The Avett Brothers - May It Last

by Mark Moody Rating: Release Date:

On September 12, the Avett Brothers' documentary, May It Last, was simulcast at theaters all throughout the U.S.  I thought these events were reserved for A Night at the Met and the Bolshoi Ballet but presumably not all of these showings are required to be so high brow.  This screening was in fact very down to earth.  The theater auditorium where I viewed the movie was probably 3/4 full in spite of the theater being closed in the days leading up to it due to Hurricane Irma.  The film made for a great diversion, but hardly just a concert film, it also made you think and feel - much like the brothers' songs.  I thought the concept of a one night simulcast was a little odd, but with our family being rabid fans it really made sense.  As Scott Avett described early in the film, their fan base just keeps growing akin to The Grateful Dead's loyal followers.  Once you are in the fold you don't really leave as these guys put their heart and soul into all they do and it is apparent at every show.  So it made perfect sense that they would have a loyal following across the US that would turn out (I heard of sold out theaters in several locations).  I'm sure on a combined basis it was their best selling event to date.

The filming centered around the recording of last year's True Sadness, but also told the story of the brothers' humble upbringing and hilarious early efforts at punk rock.  Growing up and still living in rural Concord, North Carolina, the brothers, the older more boisterous Scott and the younger more introspective Seth, couldn't be more unassuming.  One early scene showed them helping their father chop wood for the winter, though I think the wood was at Scott's house.  One of the best lines of the movie came here, as Seth chided his brother, standing in front of a massive wood pile, about how he would likely survive the winter given he had central heat.

Although there was some typical friction when they were young, what was brought out and was totally uncontrived was how they look out for each other and the entire band.  Influenced by their parents love of regional music and an early encounter with Doc Watson, their musical fate was sealed.  In addition to the brothers, the movie also profiled bass player, Bob Crawford, who told the story of faking his way into the band.  Cello player and entertainer extraordinaire, Joe Kwon, was also given air time maybe not quite on par with his huge personality.  As not every rock band apparently needs a full time cellist - he joked he makes himself indispensable with his technology, cooking, and flight booking skills so he can't be fired.

You got a real sense of how, in spite of non-stop touring, the members went out of their way to support their families and each other.  When Crawford's daughter, Hallie, had to undergo brain surgery at a young age you could see the strain on the band and his family, but also the bond that grew by rallying around him and his wife. (Crawford may be known to more non-fans given his outspoken support for the St. Jude medical community that aided them).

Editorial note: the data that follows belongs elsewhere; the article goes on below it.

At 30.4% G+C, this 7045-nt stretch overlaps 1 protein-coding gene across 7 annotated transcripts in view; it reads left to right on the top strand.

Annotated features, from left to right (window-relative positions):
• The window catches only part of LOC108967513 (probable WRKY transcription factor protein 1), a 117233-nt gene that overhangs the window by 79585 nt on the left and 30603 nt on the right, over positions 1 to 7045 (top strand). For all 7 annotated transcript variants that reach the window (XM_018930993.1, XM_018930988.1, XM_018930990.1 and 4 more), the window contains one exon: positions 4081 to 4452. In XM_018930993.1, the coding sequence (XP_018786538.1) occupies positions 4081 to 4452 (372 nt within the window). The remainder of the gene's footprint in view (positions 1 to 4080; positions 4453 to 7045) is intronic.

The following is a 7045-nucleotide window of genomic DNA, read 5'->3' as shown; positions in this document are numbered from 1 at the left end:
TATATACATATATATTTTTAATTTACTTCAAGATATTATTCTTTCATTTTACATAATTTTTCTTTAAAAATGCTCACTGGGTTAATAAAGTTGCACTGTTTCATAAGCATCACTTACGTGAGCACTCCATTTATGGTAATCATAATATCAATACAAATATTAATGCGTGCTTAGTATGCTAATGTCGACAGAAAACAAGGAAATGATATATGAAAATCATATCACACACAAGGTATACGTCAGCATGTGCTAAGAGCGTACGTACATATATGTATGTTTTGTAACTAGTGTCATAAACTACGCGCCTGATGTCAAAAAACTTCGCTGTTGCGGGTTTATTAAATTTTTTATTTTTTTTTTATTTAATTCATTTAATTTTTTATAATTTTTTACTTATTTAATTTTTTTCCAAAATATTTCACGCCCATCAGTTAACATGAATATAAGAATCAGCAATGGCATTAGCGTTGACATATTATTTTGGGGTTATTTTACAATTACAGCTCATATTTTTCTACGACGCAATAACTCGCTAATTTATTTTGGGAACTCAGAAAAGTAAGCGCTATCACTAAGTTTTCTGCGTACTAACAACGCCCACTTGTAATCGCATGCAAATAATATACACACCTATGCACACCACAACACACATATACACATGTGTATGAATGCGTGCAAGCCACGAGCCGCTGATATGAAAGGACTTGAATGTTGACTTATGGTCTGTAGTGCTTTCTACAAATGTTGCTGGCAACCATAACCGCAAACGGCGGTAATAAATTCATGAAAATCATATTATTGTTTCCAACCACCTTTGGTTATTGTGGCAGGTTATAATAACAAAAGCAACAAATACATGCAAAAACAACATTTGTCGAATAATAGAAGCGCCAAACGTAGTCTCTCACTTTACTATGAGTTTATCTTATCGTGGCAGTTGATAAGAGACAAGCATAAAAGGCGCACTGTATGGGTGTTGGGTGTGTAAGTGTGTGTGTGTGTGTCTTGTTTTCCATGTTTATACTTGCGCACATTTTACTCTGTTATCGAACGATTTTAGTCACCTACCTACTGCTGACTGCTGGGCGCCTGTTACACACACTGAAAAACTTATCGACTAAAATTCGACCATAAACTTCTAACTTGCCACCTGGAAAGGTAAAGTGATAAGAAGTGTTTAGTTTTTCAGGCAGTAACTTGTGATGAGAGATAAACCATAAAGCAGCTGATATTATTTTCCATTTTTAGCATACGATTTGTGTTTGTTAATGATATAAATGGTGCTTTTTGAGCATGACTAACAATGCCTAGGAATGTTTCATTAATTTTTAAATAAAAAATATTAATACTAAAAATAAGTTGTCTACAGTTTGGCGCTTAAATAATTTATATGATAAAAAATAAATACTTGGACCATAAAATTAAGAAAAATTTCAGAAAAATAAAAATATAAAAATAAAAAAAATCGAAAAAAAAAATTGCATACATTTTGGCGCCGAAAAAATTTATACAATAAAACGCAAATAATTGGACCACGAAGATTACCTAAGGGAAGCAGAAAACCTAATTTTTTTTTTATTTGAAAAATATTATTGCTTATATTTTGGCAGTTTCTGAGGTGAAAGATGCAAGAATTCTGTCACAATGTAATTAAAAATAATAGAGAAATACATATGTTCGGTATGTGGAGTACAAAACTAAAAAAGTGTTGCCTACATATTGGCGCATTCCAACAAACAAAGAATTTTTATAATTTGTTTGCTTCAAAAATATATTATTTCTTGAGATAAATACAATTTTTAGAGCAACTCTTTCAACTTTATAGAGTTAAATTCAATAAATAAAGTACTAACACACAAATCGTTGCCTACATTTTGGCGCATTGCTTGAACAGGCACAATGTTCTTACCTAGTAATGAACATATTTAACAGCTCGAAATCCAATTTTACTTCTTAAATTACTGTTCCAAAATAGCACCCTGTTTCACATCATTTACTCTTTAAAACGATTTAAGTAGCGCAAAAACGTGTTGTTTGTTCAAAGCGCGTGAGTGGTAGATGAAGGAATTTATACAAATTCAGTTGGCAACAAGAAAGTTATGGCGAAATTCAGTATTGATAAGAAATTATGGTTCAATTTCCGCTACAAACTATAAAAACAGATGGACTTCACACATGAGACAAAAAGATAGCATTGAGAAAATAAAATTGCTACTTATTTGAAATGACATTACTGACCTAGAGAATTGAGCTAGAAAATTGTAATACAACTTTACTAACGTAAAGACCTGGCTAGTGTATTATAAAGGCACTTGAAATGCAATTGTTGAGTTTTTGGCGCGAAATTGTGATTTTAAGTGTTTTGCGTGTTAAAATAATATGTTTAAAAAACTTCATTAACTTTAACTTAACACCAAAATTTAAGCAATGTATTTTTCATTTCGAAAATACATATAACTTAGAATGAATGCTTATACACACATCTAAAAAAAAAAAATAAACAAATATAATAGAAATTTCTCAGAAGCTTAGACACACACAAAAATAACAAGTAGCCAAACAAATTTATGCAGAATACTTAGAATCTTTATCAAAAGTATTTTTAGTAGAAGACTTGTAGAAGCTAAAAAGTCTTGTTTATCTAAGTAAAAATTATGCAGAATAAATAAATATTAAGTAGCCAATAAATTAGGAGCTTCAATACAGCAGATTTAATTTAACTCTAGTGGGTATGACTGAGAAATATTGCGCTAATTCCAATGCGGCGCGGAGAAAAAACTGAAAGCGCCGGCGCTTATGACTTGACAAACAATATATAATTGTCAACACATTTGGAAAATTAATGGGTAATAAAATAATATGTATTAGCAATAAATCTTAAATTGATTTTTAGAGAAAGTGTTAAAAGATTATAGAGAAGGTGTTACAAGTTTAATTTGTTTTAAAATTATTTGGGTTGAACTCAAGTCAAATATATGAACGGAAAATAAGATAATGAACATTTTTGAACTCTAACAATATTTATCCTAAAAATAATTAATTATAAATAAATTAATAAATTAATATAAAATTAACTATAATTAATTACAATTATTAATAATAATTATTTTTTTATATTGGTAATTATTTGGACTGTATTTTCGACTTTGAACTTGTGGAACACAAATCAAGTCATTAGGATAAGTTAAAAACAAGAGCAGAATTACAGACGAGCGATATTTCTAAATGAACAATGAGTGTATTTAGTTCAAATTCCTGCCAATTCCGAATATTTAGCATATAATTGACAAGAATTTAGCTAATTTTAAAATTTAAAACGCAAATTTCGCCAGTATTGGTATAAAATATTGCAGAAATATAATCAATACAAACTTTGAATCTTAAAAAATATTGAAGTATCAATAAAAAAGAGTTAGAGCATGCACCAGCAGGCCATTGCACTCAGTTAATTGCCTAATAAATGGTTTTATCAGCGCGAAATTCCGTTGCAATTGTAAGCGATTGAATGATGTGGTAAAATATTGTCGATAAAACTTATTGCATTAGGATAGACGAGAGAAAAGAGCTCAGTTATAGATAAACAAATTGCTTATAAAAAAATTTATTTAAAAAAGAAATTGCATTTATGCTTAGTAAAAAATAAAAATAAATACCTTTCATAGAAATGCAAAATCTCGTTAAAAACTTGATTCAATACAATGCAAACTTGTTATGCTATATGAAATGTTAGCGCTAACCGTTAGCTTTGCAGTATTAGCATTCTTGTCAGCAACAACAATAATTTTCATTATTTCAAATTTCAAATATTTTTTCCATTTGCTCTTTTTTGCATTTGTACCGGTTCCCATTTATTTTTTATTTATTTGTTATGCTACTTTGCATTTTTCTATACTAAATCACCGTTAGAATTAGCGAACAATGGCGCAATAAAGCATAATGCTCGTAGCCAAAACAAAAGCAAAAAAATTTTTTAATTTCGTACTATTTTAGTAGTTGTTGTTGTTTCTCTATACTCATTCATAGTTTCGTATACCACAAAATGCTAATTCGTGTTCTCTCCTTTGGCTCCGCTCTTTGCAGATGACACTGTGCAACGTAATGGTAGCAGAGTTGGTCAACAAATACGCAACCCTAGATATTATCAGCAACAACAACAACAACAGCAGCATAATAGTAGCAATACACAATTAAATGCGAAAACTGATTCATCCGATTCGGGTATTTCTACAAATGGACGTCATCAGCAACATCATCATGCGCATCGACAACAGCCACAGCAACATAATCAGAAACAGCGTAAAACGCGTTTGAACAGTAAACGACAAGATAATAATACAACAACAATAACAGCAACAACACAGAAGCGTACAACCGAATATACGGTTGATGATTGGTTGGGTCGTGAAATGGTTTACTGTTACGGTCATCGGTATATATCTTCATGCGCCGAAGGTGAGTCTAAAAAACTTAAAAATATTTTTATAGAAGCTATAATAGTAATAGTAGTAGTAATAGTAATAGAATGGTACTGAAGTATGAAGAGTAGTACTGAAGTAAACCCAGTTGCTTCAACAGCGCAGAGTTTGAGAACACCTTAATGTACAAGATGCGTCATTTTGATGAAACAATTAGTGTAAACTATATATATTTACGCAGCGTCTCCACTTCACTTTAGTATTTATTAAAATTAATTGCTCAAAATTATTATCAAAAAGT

Ultimately though, the movie is about the music as well.  There is an outstanding full play of 'Morning Song' at a promotional event and the most touching musical scene being the run through of the recording of 'No Hard Feelings' from last year's album.  Signing on to be produced by Rick Rubin is not without its pitfalls, as the brothers discuss "the elephant in the room" right after the aforementioned take.  With pats on the back and "great job" thrown their way it belittled the art - as if the same were said to VanGogh after cranking out Starry Night or Picasso after slaving over the enormous Guernica.  Seth gives a touching and earnest explanation that he interprets the high fives as being told they had produced something technically excellent and if it wasn't understood beyond that it was okay.  Whether intentional or not, Seth stood out to me as the one willing to bare his soul at any cost whether talking about the pain of divorce or through performing a song.  Ultimately this is where this movie gains its strength and the band their popularity - they put themselves out there nightly and give it their all and it is transparently so.  As a result, you can also see how the rewards of their hard work come in the form of appreciation by their fan base no matter the cost to themselves.

As comic relief and maybe a bit of a mildly malevolent figure, Rick Rubin comes across as the crazy grandpa who has a secret to hide.  Describing that he always leaves it up to the band whether to work with him or not comes across a bit like Robert Johnson meeting the devil at the crossroads - I can make you famous if you want it.  That coupled with the creepy jigs he dances during the recording sessions lets a little unease seep in (also bringing chuckles from those that didn't know who he was or what he was up to).  Serving as foil to Rubin, the boys' father, Jim Avett provides the grounding that is evident in the core of who they are.  His hard-bitten but compassionate wisdom is on display many times throughout the film.  As the credits roll and the album's Billboard placement and awards are described, you wonder if this is the reward the band fears, but they have faced bigger demons and prevailed so it's of little concern.  Judd Apatow's direction, given his string of below the belt comedies, seems a bit strange but his sincerity is apparent.  This peek into what makes a band of such high caliber tick serves as its own reward, revealing them to be as human as they would have to be to create their art.

I understand this will be picked up by HBO early next year so be sure to check it out when it next surfaces.

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